Let’s pray that the Lord will penetrate the hardened hearts and darkened minds of so many who prefer the voice of Scientific Materialism to the Voice of our Creator and God.

  • RC

    What concerns me most is that it seems there are certain elements (Religious and Lay) in the Roman Catholic Church who are always looking to compromise. This compromise always seems to involve watering down our Theology, The Mass or Buildings to be more pleasing to those we are seeking to re-unite. The past 50 years should be proof of how this does not work.

    If they want to rejoin the Roman Catholic Church, they should be willing to do so as we are!

  • BXVI

    I would say that we should rather be at the work of converting Anglicans to the One True Faith. But then again, we are now told that proselytism is solemn nonsense and the worst thing we can do is speak openly with someone about our desire to convert them, much less argue, dispute, exhort or implore them to see the Truth, as St. Peter did on with the crowds on the morning of Pentecost and at Solomon’s portico in the Temple or as St. Paul did throughout the synagogues of Asia minor.

    • ForChristAlone

      I am tempted to write directly to Archbishop What’shisname of Canterbury encouraging him to convert to the One and Only True Church of Christ which is the Catholic Church. Whadya say we get a petition going and we’ll cc/ the Holy Father.

      • Annamenuensis

        The proper term is Archlayman of Canterbury.

        • Catholic pilgrim

          Or in “Brave New World”, Archsongster of Canterbury. And yes if you start that petition, give me the website, I’ll sign it & have a bunch of people sign it too. (I’m not kidding, it’s a good idea.)

      • Shawn McElhinney

        Yeah THAT will work. Let me ask you something: when was the last time someone of a different religion or viewpoint did that to you and you went “oh gee, you are right. I am going to drop my deeply held beliefs like they were nothing and just accept what you are telling me?” My guess is you would say it never happened and yet somehow you think it will work with others that you would approach in such a way? Two thoughts come to mind if you actually believe this and the most charitable would be to say you are very naive if you actually think this idea would work. More could be noted but that suffices for now.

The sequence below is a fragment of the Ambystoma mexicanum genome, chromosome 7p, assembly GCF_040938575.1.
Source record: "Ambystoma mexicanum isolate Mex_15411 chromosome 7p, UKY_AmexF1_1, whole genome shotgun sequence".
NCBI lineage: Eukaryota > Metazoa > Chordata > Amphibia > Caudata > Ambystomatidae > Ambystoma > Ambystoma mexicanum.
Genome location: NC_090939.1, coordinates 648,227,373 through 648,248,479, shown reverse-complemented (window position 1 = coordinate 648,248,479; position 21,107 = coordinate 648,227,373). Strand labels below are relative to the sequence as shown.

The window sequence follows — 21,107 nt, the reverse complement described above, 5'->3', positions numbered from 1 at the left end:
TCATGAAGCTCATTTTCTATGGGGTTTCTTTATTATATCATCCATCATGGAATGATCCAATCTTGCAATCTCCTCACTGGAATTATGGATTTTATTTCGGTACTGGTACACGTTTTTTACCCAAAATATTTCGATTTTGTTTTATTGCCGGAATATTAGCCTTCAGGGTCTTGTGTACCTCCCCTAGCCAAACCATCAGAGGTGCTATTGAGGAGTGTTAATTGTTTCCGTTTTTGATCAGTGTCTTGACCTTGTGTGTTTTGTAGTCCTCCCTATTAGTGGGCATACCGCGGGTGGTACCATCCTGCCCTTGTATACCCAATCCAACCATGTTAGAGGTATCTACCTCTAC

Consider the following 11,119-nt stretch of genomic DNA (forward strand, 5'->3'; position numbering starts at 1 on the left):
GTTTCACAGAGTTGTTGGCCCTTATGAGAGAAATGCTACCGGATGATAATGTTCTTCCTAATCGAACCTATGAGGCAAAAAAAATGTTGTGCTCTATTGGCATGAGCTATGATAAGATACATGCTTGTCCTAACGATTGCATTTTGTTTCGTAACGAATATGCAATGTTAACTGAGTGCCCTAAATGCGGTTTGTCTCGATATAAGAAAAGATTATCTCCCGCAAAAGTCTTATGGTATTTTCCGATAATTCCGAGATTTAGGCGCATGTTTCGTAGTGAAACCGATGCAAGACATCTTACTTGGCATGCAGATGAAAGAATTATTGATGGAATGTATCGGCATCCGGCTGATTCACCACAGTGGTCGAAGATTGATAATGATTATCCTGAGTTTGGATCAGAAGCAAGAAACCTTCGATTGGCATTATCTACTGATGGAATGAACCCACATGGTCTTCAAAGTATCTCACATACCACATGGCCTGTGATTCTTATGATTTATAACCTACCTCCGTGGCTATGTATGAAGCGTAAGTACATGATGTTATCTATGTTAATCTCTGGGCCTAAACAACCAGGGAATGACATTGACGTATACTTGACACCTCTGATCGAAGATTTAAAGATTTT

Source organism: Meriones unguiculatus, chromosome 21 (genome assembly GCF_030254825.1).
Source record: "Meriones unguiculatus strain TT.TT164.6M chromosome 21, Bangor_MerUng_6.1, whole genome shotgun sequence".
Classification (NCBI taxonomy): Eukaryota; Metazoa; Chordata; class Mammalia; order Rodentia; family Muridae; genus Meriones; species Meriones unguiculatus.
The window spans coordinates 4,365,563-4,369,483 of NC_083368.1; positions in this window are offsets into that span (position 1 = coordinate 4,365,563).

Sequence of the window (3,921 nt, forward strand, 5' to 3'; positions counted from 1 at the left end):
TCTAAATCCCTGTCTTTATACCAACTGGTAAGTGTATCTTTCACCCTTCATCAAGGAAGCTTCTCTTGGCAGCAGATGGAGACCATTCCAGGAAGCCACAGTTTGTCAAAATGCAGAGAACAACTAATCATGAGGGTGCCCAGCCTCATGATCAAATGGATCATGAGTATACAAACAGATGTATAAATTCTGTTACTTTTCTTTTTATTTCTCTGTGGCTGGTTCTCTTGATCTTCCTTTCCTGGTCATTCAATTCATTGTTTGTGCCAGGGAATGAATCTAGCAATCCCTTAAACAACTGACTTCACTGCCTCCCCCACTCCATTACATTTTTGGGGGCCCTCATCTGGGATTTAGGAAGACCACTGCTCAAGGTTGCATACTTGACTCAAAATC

• Guest

          Indifferentism, faux ecumenism, and false unity have worked out well so far, right?

          • Shawn McElhinney

            When you decide to drop the strawmen and discuss things seriously let me know.

        • ForChristAlone

          Shawn calm down….you’re getting your panties all in a twist.

    • Catholic pilgrim

      And to Gentiles too. Jesus our Lord commanded: “go ye, & preach the Gospel to all creation (including birds & fish, like the great St. Francis of Assisi & St. Anthony of Padua) & baptize them in the name of the Father, Son & Holy Ghost!” He didn’t not say: “go ye, it doesn’t matter if you baptize them or not, nor if you even want to preach the true Gospel or not, as all this baptizing in the name of the Holy Trinity & preaching of true Gospel could be viewed as proselytism & even offensive… so just as long as you talk to them about the Weather is all that matters. Hooray!” As much as I like talking about the good weather with people, we also have a joyous obligation to talk about things that will last for Eternity. Unless we want a shrinking Church, we must proseletyze (& by that I mean to spread our religion by good means, not bad means like force, extortion or bribery).

    • Shawn McElhinney

      You forgot to mention the miracles that St. Peter and St. Paul wrought to accompany their preaching: having recourse to the supernatural is a pretty nice trump card to have in ones deck.